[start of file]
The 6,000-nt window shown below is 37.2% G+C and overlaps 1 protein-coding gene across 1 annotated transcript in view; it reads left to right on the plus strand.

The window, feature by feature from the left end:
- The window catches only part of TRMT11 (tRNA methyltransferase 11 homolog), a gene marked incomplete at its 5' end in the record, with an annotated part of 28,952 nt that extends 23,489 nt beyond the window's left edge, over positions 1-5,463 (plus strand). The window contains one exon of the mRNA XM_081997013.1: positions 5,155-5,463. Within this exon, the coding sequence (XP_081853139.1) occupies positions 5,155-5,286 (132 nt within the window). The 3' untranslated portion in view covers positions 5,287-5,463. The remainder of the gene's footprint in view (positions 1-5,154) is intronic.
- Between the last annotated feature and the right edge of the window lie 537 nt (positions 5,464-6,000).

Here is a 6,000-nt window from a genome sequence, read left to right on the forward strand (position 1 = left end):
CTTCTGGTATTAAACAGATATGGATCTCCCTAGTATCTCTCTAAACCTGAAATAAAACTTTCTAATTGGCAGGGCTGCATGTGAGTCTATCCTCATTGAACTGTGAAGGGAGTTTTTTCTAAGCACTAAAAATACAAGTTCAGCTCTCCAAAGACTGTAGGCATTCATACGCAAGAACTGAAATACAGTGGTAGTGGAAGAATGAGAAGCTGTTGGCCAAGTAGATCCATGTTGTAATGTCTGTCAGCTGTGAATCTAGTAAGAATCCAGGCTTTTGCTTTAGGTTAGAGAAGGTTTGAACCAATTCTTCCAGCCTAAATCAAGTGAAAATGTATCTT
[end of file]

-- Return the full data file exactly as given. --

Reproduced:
The 6,000-nt window shown below is 37.2% G+C and overlaps 1 protein-coding gene across 1 annotated transcript in view; it reads left to right on the plus strand.

The window, feature by feature from the left end:
- The window catches only part of TRMT11 (tRNA methyltransferase 11 homolog), a gene marked incomplete at its 5' end in the record, with an annotated part of 28,952 nt that extends 23,489 nt beyond the window's left edge, over positions 1-5,463 (plus strand). The window contains one exon of the mRNA XM_081997013.1: positions 5,155-5,463. Within this exon, the coding sequence (XP_081853139.1) occupies positions 5,155-5,286 (132 nt within the window). The 3' untranslated portion in view covers positions 5,287-5,463. The remainder of the gene's footprint in view (positions 1-5,154) is intronic.
- Between the last annotated feature and the right edge of the window lie 537 nt (positions 5,464-6,000).

Here is a 6,000-nt window from a genome sequence, read left to right on the forward strand (position 1 = left end):
CTTCTGGTATTAAACAGATATGGATCTCCCTAGTATCTCTCTAAACCTGAAATAAAACTTTCTAATTGGCAGGGCTGCATGTGAGTCTATCCTCATTGAACTGTGAAGGGAGTTTTTTCTAAGCACTAAAAATACAAGTTCAGCTCTCCAAAGACTGTAGGCATTCATACGCAAGAACTGAAATACAGTGGTAGTGGAAGAATGAGAAGCTGTTGGCCAAGTAGATCCATGTTGTAATGTCTGTCAGCTGTGAATCTAGTAAGAATCCAGGCTTTTGCTTTAGGTTAGAGAAGGTTTGAACCAATTCTTCCAGCCTAAATCAAGTGAAAATGTATCTT